Alhamdulillah, school starts next friday for my 2 oldest kids insha Allah. I haven’t decided whether I wanna put my 2 yr old in yet. Maybe if I go to school. At least now, school is a 4 minute drive from my apartment instead of an hour. Big stress reducer. I’m trying to figure out how to fit nightly classes at the masjid into the schedule somehow insha Allah. With cooking, bathes, and everything else that happens at night, I don’t see how I can, but I’ve gotta try. Need an iman booster.
In other news, I’m doing ok after the surgery. I still have the urge to cry sometimes when I see a baby on tv or touch my belly out of forgetfulness, but alhamdulillah, I remind myself that what was meant to hit me, could’ve never passed me.
I’m getting so much more comfortable wearing niqab now. I’ve moved to a city with a much bigger muslim community, so it’s just an everyday thing for them to see a niqabi. So even when I went school shopping last week in a mall that usually makes me very anxious, I didn’t even really remember I had it on unless someone really stared in my face.
It all started with cramping. I moved to my new apartment 2 weeks ago and started having cramping, but since my last 2 pregnancies have been rather painful, I didn’t find this strange. Then I got a terrible pain on my right side a few days later. I finally went to the hospital and after waiting hours to be seen, I found out I was having an ectopic pregnancy. The baby was in my fallopian tube. The doctor started to tell me it wasn’t my fault and that I could go on to have healthy pregnancies. A mixture of faith and shock kept me from truly crying. I kept telling myself it just wasn’t meant to be. I called to tell my husband the news and that I would need surgery in a few hours, since my tube had ruptured and needed to be removed. I hung up and felt a new found appreciation for my 3 children and how blessed I was to have them.
Then my mind went to the fear of the surgery and begging Allah to forgive me and to keep me safe during the surgery.
Finally my husband arrived at the hospital. I had the surgery done a little after 3:45 a.m. I lost my baby a little after 3:45 a.m. I was in so much pain after the surgery and still trying to get my house in order when I could finally move around that it didn’t hit me that I really wasn’t pregnant any longer until Tuesday. I cupped my belly and then realized there was no longer a baby in there. The sadness hit me all at once. I’m tearing up as I’m writng this. It’s such a strange thing. I was only about 7 weeks, yet I had a name picked out. I was already planning where the bassinet would go in my new bedroom months from now. But Allah is the best of Planners. I know everything happens by My Lord’s Will and that is my only true comfort. My pregnancy couldn’t have become anything other than what it was. Masha Allah.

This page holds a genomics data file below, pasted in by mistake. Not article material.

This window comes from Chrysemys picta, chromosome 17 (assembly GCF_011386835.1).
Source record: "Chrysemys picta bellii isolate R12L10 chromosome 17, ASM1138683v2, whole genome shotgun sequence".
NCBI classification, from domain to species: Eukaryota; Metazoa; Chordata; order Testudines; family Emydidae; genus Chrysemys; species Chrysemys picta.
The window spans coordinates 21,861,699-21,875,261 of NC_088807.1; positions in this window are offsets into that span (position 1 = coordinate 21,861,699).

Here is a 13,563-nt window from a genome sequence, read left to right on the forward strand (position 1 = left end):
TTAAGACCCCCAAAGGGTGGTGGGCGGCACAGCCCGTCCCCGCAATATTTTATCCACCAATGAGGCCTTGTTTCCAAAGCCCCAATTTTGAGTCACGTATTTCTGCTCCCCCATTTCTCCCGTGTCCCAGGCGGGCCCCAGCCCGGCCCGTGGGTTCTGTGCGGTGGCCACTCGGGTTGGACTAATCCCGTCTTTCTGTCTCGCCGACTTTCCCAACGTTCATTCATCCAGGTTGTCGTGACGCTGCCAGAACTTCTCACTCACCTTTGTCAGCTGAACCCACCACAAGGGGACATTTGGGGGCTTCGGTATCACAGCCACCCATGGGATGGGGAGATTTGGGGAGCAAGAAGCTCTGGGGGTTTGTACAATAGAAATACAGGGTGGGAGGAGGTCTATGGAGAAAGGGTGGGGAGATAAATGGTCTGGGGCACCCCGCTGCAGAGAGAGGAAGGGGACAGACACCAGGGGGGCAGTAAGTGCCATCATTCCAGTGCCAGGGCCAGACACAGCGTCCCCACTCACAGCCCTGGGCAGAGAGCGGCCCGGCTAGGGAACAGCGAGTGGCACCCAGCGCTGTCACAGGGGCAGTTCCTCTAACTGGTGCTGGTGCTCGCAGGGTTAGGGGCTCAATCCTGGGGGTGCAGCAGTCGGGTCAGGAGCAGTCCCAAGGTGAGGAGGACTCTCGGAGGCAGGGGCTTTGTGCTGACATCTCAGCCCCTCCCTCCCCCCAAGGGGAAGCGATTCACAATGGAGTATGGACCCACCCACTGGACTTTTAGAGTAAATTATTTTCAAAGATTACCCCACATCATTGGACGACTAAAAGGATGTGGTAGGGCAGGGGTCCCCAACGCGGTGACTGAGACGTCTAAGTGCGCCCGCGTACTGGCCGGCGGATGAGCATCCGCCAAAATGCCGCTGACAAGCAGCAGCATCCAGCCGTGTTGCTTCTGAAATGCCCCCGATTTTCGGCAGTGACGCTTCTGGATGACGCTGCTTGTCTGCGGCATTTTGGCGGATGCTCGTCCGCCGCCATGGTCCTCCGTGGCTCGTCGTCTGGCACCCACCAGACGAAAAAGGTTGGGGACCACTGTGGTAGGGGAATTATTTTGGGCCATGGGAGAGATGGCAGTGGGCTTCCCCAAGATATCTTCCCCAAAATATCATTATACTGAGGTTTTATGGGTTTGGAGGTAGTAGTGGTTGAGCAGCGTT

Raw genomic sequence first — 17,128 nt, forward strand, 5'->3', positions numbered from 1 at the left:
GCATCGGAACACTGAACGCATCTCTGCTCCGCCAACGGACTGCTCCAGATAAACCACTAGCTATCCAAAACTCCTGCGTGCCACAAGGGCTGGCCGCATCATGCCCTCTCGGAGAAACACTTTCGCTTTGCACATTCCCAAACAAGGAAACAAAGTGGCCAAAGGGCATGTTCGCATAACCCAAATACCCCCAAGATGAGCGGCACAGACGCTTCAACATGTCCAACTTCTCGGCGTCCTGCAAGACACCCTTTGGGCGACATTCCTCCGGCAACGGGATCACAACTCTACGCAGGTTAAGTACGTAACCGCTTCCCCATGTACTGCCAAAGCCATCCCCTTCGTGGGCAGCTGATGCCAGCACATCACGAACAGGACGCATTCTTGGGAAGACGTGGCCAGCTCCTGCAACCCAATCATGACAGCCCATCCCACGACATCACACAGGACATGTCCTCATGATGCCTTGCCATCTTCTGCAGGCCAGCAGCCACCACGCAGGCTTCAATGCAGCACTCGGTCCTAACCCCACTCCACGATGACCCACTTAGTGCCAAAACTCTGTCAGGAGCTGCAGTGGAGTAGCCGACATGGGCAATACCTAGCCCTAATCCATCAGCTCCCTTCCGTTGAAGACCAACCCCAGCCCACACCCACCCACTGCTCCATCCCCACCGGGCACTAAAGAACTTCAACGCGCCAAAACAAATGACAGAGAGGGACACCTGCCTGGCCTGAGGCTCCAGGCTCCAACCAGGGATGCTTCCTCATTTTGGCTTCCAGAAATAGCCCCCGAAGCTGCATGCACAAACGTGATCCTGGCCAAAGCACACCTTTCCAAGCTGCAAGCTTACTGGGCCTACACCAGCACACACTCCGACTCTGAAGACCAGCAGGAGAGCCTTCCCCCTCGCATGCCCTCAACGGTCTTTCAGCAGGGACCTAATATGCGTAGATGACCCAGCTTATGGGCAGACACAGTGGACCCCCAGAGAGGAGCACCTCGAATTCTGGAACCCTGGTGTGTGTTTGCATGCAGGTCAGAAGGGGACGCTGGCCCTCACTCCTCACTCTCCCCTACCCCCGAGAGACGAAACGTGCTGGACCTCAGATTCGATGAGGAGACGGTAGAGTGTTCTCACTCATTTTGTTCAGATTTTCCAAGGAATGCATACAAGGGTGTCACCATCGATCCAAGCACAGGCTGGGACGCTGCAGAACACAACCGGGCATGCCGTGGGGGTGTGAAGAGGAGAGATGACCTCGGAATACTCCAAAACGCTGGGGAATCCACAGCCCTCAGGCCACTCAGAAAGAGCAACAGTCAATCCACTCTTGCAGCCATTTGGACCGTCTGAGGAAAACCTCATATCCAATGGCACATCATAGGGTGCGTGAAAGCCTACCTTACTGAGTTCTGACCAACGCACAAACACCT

Lying in bed right now, I find myself thinking about life before my husband. Yes, that sounds weird when I write it. Lol. Being that I’m pregnant again, walhamdulillah, I’m thinking back to a time of being very lost in my first pregnancy. My first child was born before I embraced Islam. I was 17 and head strong. When I found out I was pregnant, I was pressured to get an abortion for many reasons. I haven’t graduated high school yet, how could I afford a child, and that her father would not be there to help. In the end, I listened to my heart and decided against an abortion. Me, knowing how stubborn I was, knew that I would graduate no matter what, and that I would work 3 jobs if that meant my daughter being taken care of. I also knew I would be doing it alone, without her father and I was very ok with that, in fact I expected it.
I never knew my father, most of my cousins didn’t know their fathers or had minimal contact with them. So, growing up this was quite normal to me. As I got older most of my friends were in the same boat when it came to dads. So the thought of raising my daughter alone didn’t phase me. I had the mentality of, ‘kids don’t need fathers. Moms are the mother and father.’ And this is how it was when she was born. I was mom and dad. Then I got married.
To see the way my daughter loved to be around my husband was, and still is, one of the most attracting things about him. Then I got pregnant was my first son. To have the father there throughout the pregnancy, to have him hold your hand through labor, and see the love in his eyes when he first lays them on his child, changed my whole way of thinking. I realized how much a father truly means in a child’s life. How it impacts a child to have the love of both his parents. I now know the warmth I feel when my children have the opportunity to scream ‘ABI’ when my husband walks through the door.
I didn’t have a father,or even good male role models, in my life growing up and only now that I’m older, can I see the damage that caused throughout my younger years. I pray my children never have to know that feeling. Even though my daughter knows my husband is not her real father, that’s Abi to her and that’s all that matters. And I’m mot saying everyone should be in their child’s life, as some people have told me about my daughter’s father, because I know some men just simply don’t deserve to even be called a father. I’m writing this to help change some girl’s mind, who’s also grown up without a father and thinks it’s ok. Or for some man who hasn’t taken the opportunity to be in there child’s life. Be a part of your child’s life amd not only be a part of it, but BETTER it.
Ok, going to sleep. Good night.